City’s Baroque streets teem with elaborate floral creations
By Jeanne Outlaw-Cannavo
Noto is blooming. Noto is a UNESCO World Heritage site and is the capital of Sicilian baroque architecture. Colonized in 263 BC by the Romans with a peace treaty, it was under the rule of Gerone II during his reign. Over the centuries it fell under the rule of the Romans, Arabs, Normans and Aragonese. In 1693 the city was completely destroyed by a catastrophic earthquake, which killed more than a thousand people. A collective decision was made to rebuild the city five miles farther down the Val di Noto or in English, Noto Valley.
The city center is an extraordinary display of marvelous palaces decorated with flowery and lavish details, sinuous wrought-iron balconies and opulent churches. With its perfect urban organization and luxurious buildings, the city showcases fascinating evidence of the most important and famous features of Sicilian baroque. It comes as no surprise to know that one of the most interesting and appealing events in southern Sicily takes in Noto in the historical center of this Baroque treasure in the province of Syracuse.
For visitors to the area near Noto in mid-May, there is one milestone that must not be missed. The Infiorata di Noto is one of the most colorful festivals anywhere in the world. The story of the Infiorata di Noto originated in the late Roman period in the town of Genzano and has been celebrated in the town of Noto for over 39 years. It takes place every year over the third weekend of May. This year’s event takes place from May 17-19.
For 2½ days, Via Nicolaci, which takes its name from the famous Palazzo Nicolaci, is one of many enchanting streets which is taken over by local and foreign florists who work together on a set theme to create a kaleidoscopic carpet of petal mosaics using flowers grown especially for the event. This year’s theme is I Siciliani in America, Sicilians in America.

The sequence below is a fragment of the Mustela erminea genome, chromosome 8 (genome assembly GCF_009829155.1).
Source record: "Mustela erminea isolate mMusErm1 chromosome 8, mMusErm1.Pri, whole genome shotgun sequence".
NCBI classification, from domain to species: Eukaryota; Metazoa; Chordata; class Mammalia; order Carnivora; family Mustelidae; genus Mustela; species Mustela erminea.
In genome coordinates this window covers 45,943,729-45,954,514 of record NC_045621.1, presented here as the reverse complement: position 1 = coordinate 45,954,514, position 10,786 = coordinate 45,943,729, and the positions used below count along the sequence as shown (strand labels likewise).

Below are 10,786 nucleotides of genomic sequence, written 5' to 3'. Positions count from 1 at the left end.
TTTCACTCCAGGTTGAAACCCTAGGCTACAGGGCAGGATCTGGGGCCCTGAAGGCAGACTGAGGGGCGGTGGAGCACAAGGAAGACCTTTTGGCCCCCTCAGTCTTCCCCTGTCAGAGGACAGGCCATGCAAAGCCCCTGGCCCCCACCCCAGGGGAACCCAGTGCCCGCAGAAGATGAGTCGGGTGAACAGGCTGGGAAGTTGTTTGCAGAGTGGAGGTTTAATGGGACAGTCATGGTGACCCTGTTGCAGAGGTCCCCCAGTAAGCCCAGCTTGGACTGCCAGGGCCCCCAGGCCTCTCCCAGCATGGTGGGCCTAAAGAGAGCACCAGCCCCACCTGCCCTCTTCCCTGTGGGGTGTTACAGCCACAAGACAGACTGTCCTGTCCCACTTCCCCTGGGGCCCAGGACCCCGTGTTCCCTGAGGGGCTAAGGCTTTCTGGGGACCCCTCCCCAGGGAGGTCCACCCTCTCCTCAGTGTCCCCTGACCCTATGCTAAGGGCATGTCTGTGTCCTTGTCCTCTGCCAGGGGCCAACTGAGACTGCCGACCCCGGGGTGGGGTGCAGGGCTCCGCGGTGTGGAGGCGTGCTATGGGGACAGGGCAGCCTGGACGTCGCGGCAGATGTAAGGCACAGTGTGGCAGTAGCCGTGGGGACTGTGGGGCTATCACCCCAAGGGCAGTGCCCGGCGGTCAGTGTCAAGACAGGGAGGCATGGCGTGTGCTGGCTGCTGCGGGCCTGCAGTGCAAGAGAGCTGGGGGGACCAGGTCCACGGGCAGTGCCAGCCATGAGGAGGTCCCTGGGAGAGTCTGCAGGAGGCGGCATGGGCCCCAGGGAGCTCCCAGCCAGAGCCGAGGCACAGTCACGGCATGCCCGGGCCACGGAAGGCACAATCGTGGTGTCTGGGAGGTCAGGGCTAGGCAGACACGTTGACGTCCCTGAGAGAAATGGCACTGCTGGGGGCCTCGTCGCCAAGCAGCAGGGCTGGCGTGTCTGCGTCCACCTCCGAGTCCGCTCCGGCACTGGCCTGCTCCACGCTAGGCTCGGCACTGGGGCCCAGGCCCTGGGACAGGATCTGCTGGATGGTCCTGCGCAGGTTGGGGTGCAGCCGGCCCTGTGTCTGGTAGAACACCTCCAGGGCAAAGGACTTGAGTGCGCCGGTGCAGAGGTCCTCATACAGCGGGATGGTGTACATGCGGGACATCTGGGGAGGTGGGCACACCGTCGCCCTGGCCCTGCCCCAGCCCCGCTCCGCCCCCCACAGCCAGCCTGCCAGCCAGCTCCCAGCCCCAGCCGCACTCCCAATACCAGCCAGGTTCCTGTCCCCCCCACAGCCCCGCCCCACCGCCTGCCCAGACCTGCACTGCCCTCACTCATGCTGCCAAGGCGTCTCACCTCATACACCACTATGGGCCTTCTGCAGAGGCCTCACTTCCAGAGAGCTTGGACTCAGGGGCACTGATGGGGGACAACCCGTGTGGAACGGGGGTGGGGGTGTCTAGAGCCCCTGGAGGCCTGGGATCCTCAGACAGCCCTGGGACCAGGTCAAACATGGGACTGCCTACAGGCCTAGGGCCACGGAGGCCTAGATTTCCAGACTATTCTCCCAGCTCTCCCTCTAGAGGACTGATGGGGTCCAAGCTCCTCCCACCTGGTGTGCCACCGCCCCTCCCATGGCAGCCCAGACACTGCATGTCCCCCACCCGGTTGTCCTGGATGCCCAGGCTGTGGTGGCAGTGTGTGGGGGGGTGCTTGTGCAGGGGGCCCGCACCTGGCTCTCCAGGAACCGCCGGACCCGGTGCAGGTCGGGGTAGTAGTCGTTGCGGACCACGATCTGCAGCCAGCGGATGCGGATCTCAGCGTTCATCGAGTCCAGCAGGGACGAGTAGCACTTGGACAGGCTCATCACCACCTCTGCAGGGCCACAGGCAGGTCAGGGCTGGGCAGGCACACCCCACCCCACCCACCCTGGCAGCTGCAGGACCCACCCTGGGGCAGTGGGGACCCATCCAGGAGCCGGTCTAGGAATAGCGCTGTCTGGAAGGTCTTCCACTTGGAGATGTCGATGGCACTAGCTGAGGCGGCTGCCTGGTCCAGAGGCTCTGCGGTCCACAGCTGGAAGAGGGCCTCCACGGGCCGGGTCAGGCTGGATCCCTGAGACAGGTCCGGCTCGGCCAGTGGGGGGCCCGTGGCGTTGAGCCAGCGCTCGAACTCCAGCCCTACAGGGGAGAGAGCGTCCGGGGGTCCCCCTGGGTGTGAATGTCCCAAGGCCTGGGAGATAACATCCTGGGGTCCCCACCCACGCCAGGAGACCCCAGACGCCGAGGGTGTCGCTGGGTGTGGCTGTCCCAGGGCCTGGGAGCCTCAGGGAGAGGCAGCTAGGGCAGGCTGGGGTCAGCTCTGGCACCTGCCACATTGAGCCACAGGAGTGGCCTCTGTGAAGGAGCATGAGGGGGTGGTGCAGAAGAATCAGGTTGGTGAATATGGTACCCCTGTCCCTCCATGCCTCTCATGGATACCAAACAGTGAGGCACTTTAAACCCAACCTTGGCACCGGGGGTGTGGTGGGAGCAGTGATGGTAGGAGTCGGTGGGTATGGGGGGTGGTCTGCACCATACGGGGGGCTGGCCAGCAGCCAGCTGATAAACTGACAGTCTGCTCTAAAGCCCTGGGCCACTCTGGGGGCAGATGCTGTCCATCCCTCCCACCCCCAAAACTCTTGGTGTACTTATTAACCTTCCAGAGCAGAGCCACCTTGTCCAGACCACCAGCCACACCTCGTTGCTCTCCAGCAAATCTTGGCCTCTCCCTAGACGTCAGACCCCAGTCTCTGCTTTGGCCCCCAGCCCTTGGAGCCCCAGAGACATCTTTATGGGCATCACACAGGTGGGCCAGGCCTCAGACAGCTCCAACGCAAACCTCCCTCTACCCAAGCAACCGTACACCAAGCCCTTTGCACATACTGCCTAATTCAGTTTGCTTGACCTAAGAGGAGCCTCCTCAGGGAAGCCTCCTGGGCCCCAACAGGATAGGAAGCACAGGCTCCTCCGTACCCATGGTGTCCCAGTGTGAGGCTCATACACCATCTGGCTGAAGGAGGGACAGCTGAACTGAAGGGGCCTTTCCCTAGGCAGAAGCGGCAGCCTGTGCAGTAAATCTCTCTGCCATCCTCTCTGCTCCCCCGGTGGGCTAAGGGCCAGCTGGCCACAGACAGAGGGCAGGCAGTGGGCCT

The florists set up shop and begin work on their allotted pieces of pavement on Friday and their exhibition is open to all comers on Saturday and Sunday. These teams of young artists use millions of flower petals to adorn the streets with elaborate multicolored designs. This Baroque representation dates to the 1600s and was created in Rome to celebrate Corpus Christi.
Since 1980 via Nicolaci has been one of the most elegant streets of the city’s center and is the site of the Infiorata’s 400-foot-long “Greeting to Spring.”
This event centerpiece is a magnificent creation of pictures, images and ornaments. The floral carpet is a cascade of thousands of flowers, expertly arranged, making the vision of the baroque city full of scents and colors.
The Infiorata is one of the best events on the island of Sicily. In the streets a series of noble palaces such as Modica Palace and Giunta Palace create a striking background for the floral displays. But it is the actual city of Noto that brings all these things together that creates an architectonic stage.
A variety of other activities, including parades and sideshows, add to the general carnival atmosphere and the delightful, ingenious Baroque palazzi and churches of Noto provide a perfect backdrop.
Monday morning is a day for the town’s children, who are let loose to run through the temporary artworks in a symbolic display of destruction and renewal.
Part celebration of spring and part homage to Noto’s virtuosic artistic heritage, the festival provides an excellent excuse for a mid-May getaway visit to this historical and architectural gem. IAH